Lee J, Kim W: Long-term outcomes after laparoscopy-assisted gastrectomy for advanced gastric cancer: analysis of consecutive 106 experiences. J Surg Oncol. 2009, 100: 693-698. 10.1002/jso.21400.
Parkdo J, Han SU, Hyung WJ, Kim MC, Kim W, Ryu SY, Ryu SW, Song KY, Lee HJ, Cho GS, Kim HH: Long-term outcomes after laparoscopy-assisted gastrectomy for advanced gastric cancer: a large-scale multicenter retrospective study. Surg Endosc. 2012, 26: 1548-1553. 10.1007/s00464-011-2065-7.
Lee JS, Douglass HO: D2 dissection for gastric cancer. Surg Oncol. 1997, 6: 215-225. 10.1016/S0960-7404(98)00009-7.
Oñate-Ocaña LF, Aiello-Crocifoglio V, Mondragón-Sánchez R, Ruiz-Molina JM: Survival benefit of D2 lympadenectomy in patients with gastric adenocarcinoma. Ann Surg Oncol. 2000, 7: 210-217. 10.1007/BF02523656.
Japanese Gastric Cancer A: Japanese gastric cancer treatment guidelines 2010 (ver. 3). Gastric Cancer. 2011, 14: 113-123.
Hayashi H, Ochiai T, Shimada H, Gunji Y: Prospective randomized study of open versus laparoscopy-assisted distal gastrectomy with extraperigastric lymph node dissection for early gastric cancer. Surg Endosc. 2005, 19: 1172-1176. 10.1007/s00464-004-8207-4.
Kim YW, Baik YH, Yun YH, Nam BH, Kim DH, Choi IJ, Bae JM: Improved quality of life outcomes after laparoscopy-assisted distal gastrectomy for early gastric cancer: results of a prospective randomized clinical trial. Ann Surg. 2008, 248: 721-727. 10.1097/SLA.0b013e318185e62e.
Kitano S, Shiraishi N, Fujii K, Yasuda K, Inomata M, Adachi Y: A randomized controlled trial comparing open vs laparoscopy-assisted distal gastrectomy for the treatment of early gastric cancer: an interim report. Surgery. 2002, 131: S306-311. 10.1067/msy.2002.120115.
Lee JH, Han HS: A prospective randomized study comparing open vs laparoscopy-assisted distal gastrectomy in early gastric cancer: early results. Surg Endosc. 2005, 19: 168-173. 10.1007/s00464-004-8808-y.
Ohtani H, Tamamori Y, Noguchi K, Azuma T, Fujimoto S, Oba H, Aoki T, Minami M, Hirakawa K: A meta-analysis of randomized controlled trials that compared laparoscopy-assisted and open distal gastrectomy for early gastric cancer. J Gastrointest Surg. 2010, 14: 958-964. 10.1007/s11605-010-1195-x.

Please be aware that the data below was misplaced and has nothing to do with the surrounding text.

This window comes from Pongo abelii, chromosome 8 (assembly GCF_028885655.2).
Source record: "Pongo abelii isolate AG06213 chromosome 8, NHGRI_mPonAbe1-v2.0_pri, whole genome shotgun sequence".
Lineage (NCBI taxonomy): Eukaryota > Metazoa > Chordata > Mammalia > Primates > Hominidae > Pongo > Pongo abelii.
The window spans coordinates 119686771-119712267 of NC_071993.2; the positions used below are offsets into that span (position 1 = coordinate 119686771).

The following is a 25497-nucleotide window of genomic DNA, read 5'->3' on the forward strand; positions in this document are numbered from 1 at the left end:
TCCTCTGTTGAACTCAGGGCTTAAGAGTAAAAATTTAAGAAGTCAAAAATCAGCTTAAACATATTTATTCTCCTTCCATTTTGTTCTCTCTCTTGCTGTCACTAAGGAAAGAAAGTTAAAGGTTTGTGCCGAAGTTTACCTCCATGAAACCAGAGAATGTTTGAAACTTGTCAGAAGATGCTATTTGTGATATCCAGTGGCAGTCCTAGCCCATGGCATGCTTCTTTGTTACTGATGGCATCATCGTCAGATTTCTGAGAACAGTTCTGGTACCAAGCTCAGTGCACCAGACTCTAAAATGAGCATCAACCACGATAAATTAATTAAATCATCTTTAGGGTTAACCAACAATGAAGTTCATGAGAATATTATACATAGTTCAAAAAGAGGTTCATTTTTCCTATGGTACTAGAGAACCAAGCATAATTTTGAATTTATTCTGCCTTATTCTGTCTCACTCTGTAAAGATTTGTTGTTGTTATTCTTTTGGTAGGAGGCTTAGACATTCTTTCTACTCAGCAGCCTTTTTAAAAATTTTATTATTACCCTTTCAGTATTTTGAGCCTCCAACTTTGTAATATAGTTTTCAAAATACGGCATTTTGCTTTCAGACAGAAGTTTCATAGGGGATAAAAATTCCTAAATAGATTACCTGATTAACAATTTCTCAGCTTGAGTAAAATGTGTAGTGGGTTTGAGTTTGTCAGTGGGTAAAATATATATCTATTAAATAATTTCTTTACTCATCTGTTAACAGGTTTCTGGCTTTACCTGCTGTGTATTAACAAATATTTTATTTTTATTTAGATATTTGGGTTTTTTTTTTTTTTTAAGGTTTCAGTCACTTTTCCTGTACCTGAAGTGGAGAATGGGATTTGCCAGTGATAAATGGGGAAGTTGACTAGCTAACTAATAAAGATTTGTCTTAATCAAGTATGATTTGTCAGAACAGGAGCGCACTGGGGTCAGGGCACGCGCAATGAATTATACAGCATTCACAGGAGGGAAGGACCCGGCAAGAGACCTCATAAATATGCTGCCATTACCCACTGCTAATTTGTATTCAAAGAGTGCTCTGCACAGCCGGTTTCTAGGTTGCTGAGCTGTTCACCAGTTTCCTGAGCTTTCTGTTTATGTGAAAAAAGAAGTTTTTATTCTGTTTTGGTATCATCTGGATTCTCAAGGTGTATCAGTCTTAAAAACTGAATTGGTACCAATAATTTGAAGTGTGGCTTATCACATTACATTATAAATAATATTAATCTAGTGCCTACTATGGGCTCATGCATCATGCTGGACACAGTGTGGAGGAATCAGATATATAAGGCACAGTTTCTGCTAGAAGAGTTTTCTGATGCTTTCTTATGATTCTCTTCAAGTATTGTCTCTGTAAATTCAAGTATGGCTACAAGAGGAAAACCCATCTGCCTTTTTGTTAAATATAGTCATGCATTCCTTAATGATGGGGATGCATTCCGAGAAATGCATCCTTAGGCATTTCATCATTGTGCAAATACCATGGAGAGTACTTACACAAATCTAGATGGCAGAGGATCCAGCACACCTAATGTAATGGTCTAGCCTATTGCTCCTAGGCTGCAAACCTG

Oosterling SJ, van der Bij GJ, Bögels M, van der Sijp JR, Beelen RH, Meijer S, van Egmond M: Insufficient ability of omental milky spots to prevent peritoneal tumor outgrowth supports omentectomy in minimal residual disease. Cancer Immunol Immunother. 2006, 55: 1043-1051. 10.1007/s00262-005-0101-y.
Lopes Cardozo AM, Gupta A, Koppe MJ, Meijer S, van Leeuwen PA, Beelen RJ, Bleichrodt RP: Metastatic pattern of CC531 colon carcinoma cells in the abdominal cavity: an experimental model of peritoneal carcinomatosis in rats. Eur J Surg Oncol. 2001, 27: 359-363. 10.1053/ejso.2001.1117.
Ha TK, An JY, Youn HG, Noh JH, Sohn TS, Kim S: Omentum-preserving gastrectomy for early gastric cancer. World J Surg. 2008, 32: 1703-1708. 10.1007/s00268-008-9598-5.
Kim MC, Kim KH, Jung GJ, Rattner DW: Comparative study of complete and partial omentectomy in radical subtotal gastrectomy for early gastric cancer. Yonsei Med J. 2011, 52: 961-966. 10.3349/ymj.2011.52.6.961.
Kim JH, Kang SH, Oh ST, Yook JH, Kim BS, Park KC: Following of the omentum preserving gastrectomy for advanced gastric cancer without serosa exposure. J Korean Surg Soc. 2009, 76: 154-158. 10.4174/jkss.2009.76.3.154.
Soga K, Ichikawa D, Yasukawa S, Kubota T, Kikuchi S, Fujiwara H, Okamoto K, Ochiai T, Sakakura C, Kokuba Y, Yanagisawa A, Otsuji E: Prognostic impact of the width of subserosal invasion in gastric cancer invading the subserosal layer. Surgery. 2010, 147: 197-203. 10.1016/j.surg.2009.06.032.
Moriguchi S, Maehara Y, Korenaga D, Sugimachi K, Nose Y: Risk factors which predict pattern of recurrence after curative surgery for patients with advanced gastric cancer. Surg Oncol. 1992, 1: 341-346. 10.1016/0960-7404(92)90034-I.
Fugita J, Tsukahara Y, Ikeda K, Akagi K, Kan K, Hata S: Evaluation of omentum preserving gastrectomy for advanced gastric cancer. Jpn J Gastroenterol Surg. 2003, 36: 1151-1158. 10.5833/jjgs.36.1151.
Oh JY, Cho JH, Kang MJ, Lee JH, Kwon HJ, Nam KJ, Kim MC, Choi H: Omental infarction caused by laparoscopy-assisted gastrectomy for gastric cancer: CT findings. Clin Radiol. 2011, 66: 966-973. 10.1016/j.crad.2011.05.006.
All authors declare that they have no competing interests.
WK performed the surgeries and organized the entire study. DJK drafted and wrote this manuscript. JHL participated in the study design and revised the manuscript. All authors read and approved the final manuscript.
Authors’ original submitted files for images
Below are the links to the authors’ original submitted files for images.
About this article
Cite this article
Kim, D.J., Lee, J.H. & Kim, W. A comparison of total versus partial omentectomy for advanced gastric cancer in laparoscopic gastrectomy. World J Surg Onc 12, 64 (2014). https://doi.org/10.1186/1477-7819-12-64
- stomach neoplasms